SJTC brought “Crossing  Delancey” to eight venues throughout the Seattle area, to a total audience of nearly 900 people. Venues included, the Seattle Jewish Film Festival, the Strom Jewish Community Center, the Seattle Public Library, Congregation Ezra Bessaroth, Kol HaNeshoma at West Seattle’s Kenyon Hall Temple B’nai Torah and Temple Beth Am. The play was followed at most venues by a lively Q&A with the director and cast.

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Izzy and Bubbie.

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Henka and Sam.

“You’re not going to be a chicken forever, my girl


“Who’s On First?” November 2012

Marc Mayo and Carol Sage Silverstein answer the question, "Who's on first?"

Marc Mayo and Carol Sage Silverstein answer the timeless question, “Who’s on first?”

The classic Abbot and Costello comedy routine“Who’s On First?” hit a home run at the Washington State Jewish Historical Society’s January 20 Tailgate Event celebrating Jews in Sports.   SJTC actors Marc Mayo and Carol Sage Silverstein performed on stage at Congregation Ezra Bessaroth for an audience of 150 sports and humor fans.

The audience laughed in all the right places.

 “The Last Night of Ballyhoo”  Spring 2012

Ready for the Ballyhoo Ball, l to r, Alice Bridgforth, Lionel McCann, Kathy Hopkins, Fox Matthews, Trina Gonzales, Ken Shiovitz and Susan King.

Set in Atlanta in 1939, the TonyAward winning play takes place in the home of a Jewish family as Gone With the Wind comes to town for its world premiere. Hitler has invaded Poland but the biggest concern of the Freitag family is who is going to Ballyhoo, a lavish ball for southern Jewish socialites. In spring 2012 SJTC presented this charming romantic comedy  throughout the Seattle area, sometimes followed by audience discussion with the director and cast.

Ede Bookstein, with ballgown, joined the company as Costume Designer, bringing her years of experience with the Seattle Rep and the Michigan Regional Theater to SJTC productions.

“The World of Sholom Aleichem”  Fall 2011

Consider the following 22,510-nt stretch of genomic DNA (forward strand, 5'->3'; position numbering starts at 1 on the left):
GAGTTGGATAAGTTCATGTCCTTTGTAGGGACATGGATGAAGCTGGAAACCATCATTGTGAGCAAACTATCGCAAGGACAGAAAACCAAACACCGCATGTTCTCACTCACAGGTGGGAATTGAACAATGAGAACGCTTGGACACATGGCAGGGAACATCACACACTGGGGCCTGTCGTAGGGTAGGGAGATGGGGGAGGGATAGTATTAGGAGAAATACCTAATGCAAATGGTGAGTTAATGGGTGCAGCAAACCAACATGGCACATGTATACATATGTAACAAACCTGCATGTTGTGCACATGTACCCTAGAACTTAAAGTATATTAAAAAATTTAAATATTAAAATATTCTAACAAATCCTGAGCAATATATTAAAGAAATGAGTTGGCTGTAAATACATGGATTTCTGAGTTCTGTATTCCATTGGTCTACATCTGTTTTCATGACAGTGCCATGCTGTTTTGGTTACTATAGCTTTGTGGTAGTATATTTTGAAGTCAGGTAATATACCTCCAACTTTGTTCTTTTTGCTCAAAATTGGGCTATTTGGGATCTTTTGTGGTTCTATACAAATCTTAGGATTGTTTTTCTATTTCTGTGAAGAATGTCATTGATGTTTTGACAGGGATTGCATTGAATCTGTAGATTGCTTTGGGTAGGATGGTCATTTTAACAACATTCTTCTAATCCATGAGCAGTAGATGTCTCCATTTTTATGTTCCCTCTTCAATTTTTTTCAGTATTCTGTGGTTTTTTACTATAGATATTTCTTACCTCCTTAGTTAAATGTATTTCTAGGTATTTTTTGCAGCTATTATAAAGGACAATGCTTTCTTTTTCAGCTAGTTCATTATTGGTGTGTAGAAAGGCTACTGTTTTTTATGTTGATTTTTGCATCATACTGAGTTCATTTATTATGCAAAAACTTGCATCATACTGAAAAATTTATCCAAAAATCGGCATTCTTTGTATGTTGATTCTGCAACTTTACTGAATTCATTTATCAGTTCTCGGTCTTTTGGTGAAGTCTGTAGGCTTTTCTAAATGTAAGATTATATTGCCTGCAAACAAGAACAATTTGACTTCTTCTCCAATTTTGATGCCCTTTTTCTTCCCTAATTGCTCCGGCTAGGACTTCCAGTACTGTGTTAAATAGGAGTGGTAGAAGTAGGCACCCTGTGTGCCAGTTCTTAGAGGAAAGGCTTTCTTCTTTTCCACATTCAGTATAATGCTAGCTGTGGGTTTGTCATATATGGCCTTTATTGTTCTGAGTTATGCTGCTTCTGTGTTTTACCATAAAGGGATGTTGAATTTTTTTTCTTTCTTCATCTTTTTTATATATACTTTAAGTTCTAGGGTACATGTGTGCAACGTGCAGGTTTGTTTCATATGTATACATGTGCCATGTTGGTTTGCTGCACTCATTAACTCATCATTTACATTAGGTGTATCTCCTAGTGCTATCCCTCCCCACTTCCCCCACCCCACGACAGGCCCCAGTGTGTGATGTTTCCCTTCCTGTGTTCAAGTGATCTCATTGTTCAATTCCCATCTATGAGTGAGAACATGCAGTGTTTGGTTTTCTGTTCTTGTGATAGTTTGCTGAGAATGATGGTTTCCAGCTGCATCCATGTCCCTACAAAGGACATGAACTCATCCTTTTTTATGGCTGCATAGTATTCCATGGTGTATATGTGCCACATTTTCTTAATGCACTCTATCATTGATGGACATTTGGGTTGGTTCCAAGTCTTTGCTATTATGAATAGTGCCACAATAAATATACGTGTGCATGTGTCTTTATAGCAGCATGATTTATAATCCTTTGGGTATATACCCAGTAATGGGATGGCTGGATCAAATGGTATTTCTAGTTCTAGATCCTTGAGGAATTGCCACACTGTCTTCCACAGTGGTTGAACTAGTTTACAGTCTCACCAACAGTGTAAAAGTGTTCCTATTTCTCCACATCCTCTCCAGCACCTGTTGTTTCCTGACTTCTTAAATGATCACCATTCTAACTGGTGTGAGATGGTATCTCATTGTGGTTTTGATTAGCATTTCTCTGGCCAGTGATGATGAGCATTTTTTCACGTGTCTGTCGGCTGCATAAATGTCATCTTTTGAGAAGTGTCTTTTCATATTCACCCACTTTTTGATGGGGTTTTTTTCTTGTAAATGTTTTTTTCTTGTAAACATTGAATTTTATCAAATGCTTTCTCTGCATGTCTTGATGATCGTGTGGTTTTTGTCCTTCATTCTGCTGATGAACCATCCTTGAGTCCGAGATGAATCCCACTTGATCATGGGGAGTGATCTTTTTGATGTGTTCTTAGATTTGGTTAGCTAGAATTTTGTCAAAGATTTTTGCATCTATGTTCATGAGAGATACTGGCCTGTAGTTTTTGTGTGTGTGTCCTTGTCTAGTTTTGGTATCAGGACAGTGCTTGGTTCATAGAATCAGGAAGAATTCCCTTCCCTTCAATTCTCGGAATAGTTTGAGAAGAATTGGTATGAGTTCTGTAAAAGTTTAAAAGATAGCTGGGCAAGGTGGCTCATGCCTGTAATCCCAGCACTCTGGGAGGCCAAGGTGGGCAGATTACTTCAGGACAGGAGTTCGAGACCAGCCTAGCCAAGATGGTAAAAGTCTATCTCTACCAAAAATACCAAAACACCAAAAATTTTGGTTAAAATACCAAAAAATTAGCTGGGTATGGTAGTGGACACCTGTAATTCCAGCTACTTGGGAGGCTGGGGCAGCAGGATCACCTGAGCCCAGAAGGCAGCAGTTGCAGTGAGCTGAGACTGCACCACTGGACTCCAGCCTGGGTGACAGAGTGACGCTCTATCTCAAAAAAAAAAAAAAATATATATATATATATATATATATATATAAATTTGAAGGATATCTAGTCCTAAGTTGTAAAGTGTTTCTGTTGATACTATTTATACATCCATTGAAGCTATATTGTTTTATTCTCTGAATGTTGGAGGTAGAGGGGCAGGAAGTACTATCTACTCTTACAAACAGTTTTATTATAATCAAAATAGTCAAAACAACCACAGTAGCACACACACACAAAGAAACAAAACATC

The cast l to r, Talia Toni Marcus who provided a Klezmer musical accompaniment with her violin, front row, Meg McLynn, Rebekah Dawn, Pearl Klein, second row, Emily Feliciano, Susan King, Director Art Feinglass, Marc Mayo, Carol Silverstein, third row, Floyd Reichman, Alice Bridgforth, Kurt Lantz, Al Hillel and Phillip Mitchell.The World of Sholom Aleichem

The World of Sholom Aleichem, Arnold Perl’s Broadway hit which The New York Times called, “wholly delightful” was presented by SJTC at venues throughout the Seattle area in the fall of 2011. The program featured a  collection of stories done in the style of the classic Yiddish theater. A staple of Jewish folklore, Tales of Chelm presented a lighthearted look at the residents of a shtetl (Jewish village in Eastern Europe) famous for its good-natured fools.

Bonsche Schweig on trial.

Bonsche Schweig, based on the classic short story by I.L. Petetz follows the path of a poor, modest man who goes to heaven. The High School portrays the efforts of a Jewish couple in Russia to get their son into a secular high school.

Brendan O’Connor, right, joined SJTC as Technical Director, bringing his expertise to the  staging of productions at every venue.

Joan Golston. left, has been a key part of every SJTC production, providing Production Support and Photography.

 “The Last Seder”  Spring 2011

The last seder at the Price home, l to r, Ken Shiovitz, Carolyn Cox, Floyd Reichman, Carol Silverstein, Barbara Goldhammer, Jo Merrick, Dawn Cornell, Al Hillel, Jeff Novack, Navarre Moore and Susan King. Toby Harris was understudy.

When Lily and Marvin Price’s four daughters return for the last Passover in their family home, they find that the magic of the Seder ritual may be the one thing that can help them heal the past and move on with their lives. The award-wining play by Jennifer Maisel deals in a warm, sensitive and funny way with issues of marriage, aging and Alzheimer’s and the power of tradition to heal family relationships.

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“You’re not going to hurt my family!”

The play launched the Seattle Jewish Theater Company in Spring 2011 with performances by a cast composed of TBA members at Temple Beth Am in Seattle and Temple B’nai Torah in Bellevue. Audience discussion with the director and cast followed the performances